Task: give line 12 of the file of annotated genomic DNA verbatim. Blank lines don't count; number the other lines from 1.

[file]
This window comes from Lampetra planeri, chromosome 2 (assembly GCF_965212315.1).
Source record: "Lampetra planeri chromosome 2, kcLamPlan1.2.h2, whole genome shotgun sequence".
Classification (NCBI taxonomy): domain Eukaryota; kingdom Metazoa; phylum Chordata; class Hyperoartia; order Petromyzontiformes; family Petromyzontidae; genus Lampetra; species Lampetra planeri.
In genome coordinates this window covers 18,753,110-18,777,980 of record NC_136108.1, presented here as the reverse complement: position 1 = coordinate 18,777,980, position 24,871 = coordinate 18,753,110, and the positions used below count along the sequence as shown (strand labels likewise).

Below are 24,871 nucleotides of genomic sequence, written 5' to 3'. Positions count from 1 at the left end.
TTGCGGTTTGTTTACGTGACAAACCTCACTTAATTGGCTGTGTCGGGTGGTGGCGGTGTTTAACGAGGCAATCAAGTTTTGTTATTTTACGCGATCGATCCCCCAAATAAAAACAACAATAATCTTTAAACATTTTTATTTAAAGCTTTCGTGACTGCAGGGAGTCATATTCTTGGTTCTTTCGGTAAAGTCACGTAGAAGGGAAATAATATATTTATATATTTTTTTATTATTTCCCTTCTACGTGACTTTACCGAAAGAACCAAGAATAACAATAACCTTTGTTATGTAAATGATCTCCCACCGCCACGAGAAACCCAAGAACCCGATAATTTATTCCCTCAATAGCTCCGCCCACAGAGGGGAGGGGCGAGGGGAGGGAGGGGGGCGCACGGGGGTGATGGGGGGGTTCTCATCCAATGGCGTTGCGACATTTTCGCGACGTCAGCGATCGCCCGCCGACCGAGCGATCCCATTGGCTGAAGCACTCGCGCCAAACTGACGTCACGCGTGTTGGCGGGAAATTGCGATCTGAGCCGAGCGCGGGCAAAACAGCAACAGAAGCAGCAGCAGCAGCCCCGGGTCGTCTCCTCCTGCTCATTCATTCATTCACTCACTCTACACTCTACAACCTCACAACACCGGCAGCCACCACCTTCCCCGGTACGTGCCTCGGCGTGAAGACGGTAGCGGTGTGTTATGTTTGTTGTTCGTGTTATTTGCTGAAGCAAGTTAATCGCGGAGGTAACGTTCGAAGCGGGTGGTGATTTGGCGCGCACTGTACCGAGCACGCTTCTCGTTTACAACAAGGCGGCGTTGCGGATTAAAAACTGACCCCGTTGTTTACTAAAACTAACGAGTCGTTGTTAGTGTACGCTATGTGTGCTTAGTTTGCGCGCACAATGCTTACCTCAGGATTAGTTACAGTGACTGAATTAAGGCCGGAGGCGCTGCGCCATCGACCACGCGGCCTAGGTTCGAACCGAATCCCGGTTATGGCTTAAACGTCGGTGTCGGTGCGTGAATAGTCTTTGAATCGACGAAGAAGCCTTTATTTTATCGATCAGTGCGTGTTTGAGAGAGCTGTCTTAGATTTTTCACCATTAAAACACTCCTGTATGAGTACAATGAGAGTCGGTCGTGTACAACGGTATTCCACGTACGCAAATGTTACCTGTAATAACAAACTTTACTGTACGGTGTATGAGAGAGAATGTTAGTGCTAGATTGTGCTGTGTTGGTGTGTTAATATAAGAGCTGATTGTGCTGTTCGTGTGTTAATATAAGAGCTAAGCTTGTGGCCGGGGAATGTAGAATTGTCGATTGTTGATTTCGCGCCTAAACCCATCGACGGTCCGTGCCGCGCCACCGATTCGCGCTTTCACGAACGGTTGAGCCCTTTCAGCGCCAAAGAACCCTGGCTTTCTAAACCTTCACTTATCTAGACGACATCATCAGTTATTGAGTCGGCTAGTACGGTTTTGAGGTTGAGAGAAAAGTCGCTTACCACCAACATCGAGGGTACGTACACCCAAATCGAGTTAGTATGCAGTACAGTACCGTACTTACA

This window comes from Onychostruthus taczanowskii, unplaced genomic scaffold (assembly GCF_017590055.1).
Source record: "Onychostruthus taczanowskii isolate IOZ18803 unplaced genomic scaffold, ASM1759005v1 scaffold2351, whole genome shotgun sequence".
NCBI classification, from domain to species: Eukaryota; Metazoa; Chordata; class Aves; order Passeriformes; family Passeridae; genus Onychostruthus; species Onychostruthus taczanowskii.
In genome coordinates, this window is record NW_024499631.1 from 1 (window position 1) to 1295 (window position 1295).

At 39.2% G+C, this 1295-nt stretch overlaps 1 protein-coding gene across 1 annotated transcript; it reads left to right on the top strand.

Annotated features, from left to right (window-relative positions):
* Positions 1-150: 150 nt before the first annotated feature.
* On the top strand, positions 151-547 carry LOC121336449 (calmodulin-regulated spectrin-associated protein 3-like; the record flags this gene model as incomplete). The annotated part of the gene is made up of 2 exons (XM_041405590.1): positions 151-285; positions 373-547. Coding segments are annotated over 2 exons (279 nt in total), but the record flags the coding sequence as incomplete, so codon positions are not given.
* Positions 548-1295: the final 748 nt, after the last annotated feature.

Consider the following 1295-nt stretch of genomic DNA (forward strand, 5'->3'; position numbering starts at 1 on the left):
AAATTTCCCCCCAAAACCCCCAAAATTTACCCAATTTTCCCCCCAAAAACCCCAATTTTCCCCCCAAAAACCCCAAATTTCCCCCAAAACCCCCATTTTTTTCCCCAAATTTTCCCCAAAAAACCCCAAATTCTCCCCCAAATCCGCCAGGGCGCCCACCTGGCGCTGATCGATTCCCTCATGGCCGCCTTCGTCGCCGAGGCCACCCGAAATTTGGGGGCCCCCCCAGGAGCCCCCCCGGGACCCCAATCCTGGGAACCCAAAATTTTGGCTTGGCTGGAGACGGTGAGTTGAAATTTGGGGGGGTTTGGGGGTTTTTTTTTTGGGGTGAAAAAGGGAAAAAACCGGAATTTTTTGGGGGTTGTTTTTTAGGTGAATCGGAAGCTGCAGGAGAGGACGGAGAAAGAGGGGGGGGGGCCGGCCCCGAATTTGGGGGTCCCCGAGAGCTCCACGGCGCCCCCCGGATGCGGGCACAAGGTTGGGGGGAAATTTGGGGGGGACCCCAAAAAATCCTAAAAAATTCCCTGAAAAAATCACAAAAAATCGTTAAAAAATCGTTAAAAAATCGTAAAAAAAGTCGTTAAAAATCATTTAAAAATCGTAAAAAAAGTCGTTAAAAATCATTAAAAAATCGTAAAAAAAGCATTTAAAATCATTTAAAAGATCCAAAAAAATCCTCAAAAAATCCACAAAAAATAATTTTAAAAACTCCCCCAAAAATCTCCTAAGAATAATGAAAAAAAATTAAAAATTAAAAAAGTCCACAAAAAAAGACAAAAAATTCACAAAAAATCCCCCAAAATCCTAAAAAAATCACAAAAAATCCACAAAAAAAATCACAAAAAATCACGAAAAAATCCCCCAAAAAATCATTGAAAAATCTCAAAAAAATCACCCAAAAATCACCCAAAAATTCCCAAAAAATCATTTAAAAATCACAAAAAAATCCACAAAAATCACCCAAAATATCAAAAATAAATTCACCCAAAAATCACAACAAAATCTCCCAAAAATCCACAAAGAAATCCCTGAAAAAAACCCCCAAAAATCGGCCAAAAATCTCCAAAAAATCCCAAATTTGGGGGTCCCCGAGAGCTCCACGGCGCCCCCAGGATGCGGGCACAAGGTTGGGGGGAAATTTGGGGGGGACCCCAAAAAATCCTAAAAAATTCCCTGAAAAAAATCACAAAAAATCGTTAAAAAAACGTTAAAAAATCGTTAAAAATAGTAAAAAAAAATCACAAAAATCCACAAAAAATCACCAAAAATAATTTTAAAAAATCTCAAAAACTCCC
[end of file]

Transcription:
Annotated features, from left to right (window-relative positions):